I remember how it felt when I used to see them. I was 22 years old, and there were so many of them. Everywhere. The couples. The girl hanging on to the guy's arm, effortlessly posed and comfortable. It was almost like an advertisement - advertising a product. Advertising a significant other - a man. A man whose strong arm I could link into mine, whose outfits would be stylish and casual, and who’d bump up my social status anytime we went somewhere together.
Simply having a man next to me would make me look good. It would show the world that I'd been chosen, that I'd been deemed pretty and worth pursuing, that I'd been someone's crush - or at least caught someone's eye.
I could bring my man to weddings, parties, family reunions, and nights out. I could bring him to work events, hang-outs, coffee dates. Having a man would mean having a tag-along to every fun gathering, and any event that had the potential to make me feel awkward. I’d merely have to grab on to my man’s arm in a situation like that, and instantly - the awkwardness, the nervousness, the feeling alone in a crowd and judged for it - would vanish.
Babies: they look adorable swung on the hips of mothers. They can make a woman look good, just like a man can. You can dress them in whatever your heart desires, make them look like dolls, and tote them along wherever you go, like a cute little accessory. Women who want, but don't yet have babies can see them as an endless opportunity to show the world your style and personality. Of course that's not the only thing you're going to do with your baby, but it's easy to brush aside the real weight of responsibility that being a parent requires while you dream of having your own little real-life doll.
We see the pretty moms with their little bundles wrapped in slings, and want that for our life. We dream of meeting up with a friend for coffee and bringing our adorable accessory along to sit on our laps or play at our feet while we chat. We picture having our baby to hide behind at gatherings where we don't know anyone, so we don't feel awkward standing around. We can forget that baby's behavior is going to be pretty unpredictable, and things likely won't be that perfect.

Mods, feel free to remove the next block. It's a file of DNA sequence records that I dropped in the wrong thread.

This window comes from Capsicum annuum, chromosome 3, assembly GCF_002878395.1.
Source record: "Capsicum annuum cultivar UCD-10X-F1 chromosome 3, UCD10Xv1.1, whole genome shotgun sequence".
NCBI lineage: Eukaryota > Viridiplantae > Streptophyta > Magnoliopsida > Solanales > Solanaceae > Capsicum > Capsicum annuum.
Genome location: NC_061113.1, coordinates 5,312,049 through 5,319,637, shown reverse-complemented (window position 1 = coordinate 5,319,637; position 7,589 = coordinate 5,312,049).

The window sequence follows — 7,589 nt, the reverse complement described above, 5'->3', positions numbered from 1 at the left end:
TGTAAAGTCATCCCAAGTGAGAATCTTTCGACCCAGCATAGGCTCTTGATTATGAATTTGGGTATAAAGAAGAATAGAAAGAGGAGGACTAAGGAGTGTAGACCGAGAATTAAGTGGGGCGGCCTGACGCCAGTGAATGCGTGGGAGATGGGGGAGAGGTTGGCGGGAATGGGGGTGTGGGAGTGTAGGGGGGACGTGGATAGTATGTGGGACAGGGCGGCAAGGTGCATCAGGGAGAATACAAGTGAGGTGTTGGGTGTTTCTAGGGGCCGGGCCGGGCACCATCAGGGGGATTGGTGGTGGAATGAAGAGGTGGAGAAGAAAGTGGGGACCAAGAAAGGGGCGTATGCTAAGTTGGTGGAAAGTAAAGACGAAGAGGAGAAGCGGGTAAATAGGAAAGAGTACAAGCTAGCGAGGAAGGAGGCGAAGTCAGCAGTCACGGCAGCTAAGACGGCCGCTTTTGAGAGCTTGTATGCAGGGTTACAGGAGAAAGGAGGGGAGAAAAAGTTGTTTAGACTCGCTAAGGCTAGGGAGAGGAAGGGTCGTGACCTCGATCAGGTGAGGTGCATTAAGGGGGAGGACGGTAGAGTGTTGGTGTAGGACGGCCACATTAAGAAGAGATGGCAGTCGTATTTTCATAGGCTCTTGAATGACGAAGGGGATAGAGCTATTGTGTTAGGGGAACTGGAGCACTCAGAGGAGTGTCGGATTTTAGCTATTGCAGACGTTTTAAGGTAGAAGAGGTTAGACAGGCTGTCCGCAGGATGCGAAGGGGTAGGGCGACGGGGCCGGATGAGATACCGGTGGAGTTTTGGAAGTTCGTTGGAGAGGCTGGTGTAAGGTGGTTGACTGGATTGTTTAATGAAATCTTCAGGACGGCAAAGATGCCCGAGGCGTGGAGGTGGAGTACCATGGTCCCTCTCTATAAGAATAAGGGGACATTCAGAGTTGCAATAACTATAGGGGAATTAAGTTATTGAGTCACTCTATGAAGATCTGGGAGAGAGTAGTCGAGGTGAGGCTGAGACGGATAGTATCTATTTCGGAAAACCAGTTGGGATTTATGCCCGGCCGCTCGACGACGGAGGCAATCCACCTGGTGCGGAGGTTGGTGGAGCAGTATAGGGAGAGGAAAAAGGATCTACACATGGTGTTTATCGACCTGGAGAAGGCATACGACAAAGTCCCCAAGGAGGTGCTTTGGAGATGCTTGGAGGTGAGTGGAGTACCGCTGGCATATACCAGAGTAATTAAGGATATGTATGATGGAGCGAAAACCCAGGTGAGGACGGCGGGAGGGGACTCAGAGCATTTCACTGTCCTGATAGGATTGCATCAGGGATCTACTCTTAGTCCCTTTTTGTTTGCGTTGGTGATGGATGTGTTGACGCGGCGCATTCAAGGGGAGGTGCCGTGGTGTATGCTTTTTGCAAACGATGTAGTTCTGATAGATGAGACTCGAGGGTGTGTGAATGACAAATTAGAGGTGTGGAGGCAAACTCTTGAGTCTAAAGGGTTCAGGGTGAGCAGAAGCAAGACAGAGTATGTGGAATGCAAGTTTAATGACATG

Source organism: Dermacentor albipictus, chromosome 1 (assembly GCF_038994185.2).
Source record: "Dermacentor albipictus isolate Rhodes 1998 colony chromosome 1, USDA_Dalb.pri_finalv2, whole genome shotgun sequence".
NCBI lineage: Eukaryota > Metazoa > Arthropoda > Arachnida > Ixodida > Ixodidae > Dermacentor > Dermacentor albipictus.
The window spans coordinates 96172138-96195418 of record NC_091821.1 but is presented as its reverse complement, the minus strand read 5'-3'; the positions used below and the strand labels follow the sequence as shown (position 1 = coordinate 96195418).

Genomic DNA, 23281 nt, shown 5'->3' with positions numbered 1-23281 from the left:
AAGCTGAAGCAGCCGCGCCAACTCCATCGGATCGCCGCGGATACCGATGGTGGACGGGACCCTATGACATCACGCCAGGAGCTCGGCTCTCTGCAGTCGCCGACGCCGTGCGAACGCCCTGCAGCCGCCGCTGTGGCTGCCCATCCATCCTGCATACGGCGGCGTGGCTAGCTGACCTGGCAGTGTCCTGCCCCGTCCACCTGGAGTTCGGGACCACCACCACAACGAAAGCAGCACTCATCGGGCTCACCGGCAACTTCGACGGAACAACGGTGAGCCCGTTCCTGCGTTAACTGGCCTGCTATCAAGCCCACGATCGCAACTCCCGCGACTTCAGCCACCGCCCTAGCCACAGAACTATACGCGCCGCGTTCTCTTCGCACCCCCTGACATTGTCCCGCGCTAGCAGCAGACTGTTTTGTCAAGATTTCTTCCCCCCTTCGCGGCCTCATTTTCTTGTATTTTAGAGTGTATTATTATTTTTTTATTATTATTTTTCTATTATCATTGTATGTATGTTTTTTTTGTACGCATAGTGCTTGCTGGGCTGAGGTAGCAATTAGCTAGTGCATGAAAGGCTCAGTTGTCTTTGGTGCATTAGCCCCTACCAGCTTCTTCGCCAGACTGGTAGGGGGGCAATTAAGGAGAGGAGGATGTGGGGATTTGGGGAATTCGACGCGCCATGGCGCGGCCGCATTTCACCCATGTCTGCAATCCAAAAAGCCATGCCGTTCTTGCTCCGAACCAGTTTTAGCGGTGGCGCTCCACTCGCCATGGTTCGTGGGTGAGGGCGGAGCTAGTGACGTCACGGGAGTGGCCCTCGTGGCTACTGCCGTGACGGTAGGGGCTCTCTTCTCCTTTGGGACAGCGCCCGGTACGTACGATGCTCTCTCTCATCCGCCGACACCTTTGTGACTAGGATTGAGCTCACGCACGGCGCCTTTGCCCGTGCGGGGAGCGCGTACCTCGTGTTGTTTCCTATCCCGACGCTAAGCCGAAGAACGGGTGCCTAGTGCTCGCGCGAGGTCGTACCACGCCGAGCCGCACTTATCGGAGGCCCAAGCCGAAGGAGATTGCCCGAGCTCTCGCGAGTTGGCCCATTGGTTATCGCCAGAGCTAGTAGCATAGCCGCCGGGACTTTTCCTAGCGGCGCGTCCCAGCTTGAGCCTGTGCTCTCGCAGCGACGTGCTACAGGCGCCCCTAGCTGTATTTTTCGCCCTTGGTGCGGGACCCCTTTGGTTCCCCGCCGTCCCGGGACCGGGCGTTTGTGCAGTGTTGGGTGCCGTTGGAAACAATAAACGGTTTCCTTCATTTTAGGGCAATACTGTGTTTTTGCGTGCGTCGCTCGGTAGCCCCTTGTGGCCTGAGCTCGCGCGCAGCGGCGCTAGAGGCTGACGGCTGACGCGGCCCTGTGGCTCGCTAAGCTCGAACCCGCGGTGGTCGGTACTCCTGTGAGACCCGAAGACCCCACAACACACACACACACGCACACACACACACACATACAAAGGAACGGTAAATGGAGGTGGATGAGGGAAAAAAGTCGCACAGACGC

Nothing is wrong with these desires, but when we view our babies in this way, we can ignore the fact that they are not just extensions of ourselves, for our benefit. They have their own lives, and will live their own stories, and we have been chosen to play a part in their story. Of course we know these things, but we can easily forget, especially when we don't yet have children, and want them. We can ignore the amount of work and sacrifice parenting actually is, and how it's not that easy to just swing that baby up onto your hip and look amazing.
When I think back to the ideas of dating, marriage, and motherhood I had in my early twenties, I realize how immature and shallow they were. Of course I desired the real thing: a serious, committed relationship and family. But I was missing the balance.
I desired that arm I could link into mine, like tossing a handbag over my shoulder. I desired those cute photos of that face kissing my cheek, like a coat of red lipstick that would instantly enhance my photos. I desired that chubby little smiling face peeking out from that pretty sling I wore.
Yet, I needed a healthy balance between those shallow desires and my desire for the real thing: real relationships with human beings who had their own hearts, souls, and stories.
My people are not my accessories.
It sounds obvious - of course no one actually sees their child or significant other as an it, putting human beings on the same level as scarves, purses, shoes, or lipstick.
But if we look a little further, I think it's much easier than we realize to elevate that mindset in our relationships. We really like the idea that we can get ready for a special event, or even just a public outing, and throw on a guy or a baby like we do a pair of shoes. Because cute shoes will make us look good, but a guy or a baby will really make us look good.
It's easier than we think to forget that we have a responsibility to lift up and care for their hearts at all times.
It can be easy for women to do this, because a lot of women have a tendency to evaluate ourselves based on the people and relationships we have, rather than our titles or what we do.
As girlfriends, wives, and mothers, we have a responsibility to make sure we are caring for the hearts of the people in our lives - knowing how they are really doing and feeling, what they may be struggling with, and even just how their day is going.
If we’re not careful, we can push the hard work of relationships to the side. We can start viewing them as an addition to us, something to enhance our image. We can throw the intention and investment they require onto the back burner.
If we’re not careful, we can want people for selfish reasons - to benefit us. To make us feel good about ourselves.
But they are not put into our lives for these purposes. We are gifted with an incredible responsibility to steward and cherish God's most valuable gifts. They are given to us to serve, bless, and love. They are real lives with real stories, entrusted to us that we may care for and honor them. We are their spouse, their mother, to build them up and send them soaring into their destinies.
It's about God's plans and dreams for the people he's given us, not about us. And when we grasp and take hold of that truth, we'll find they return the favor.
They send us soaring, too.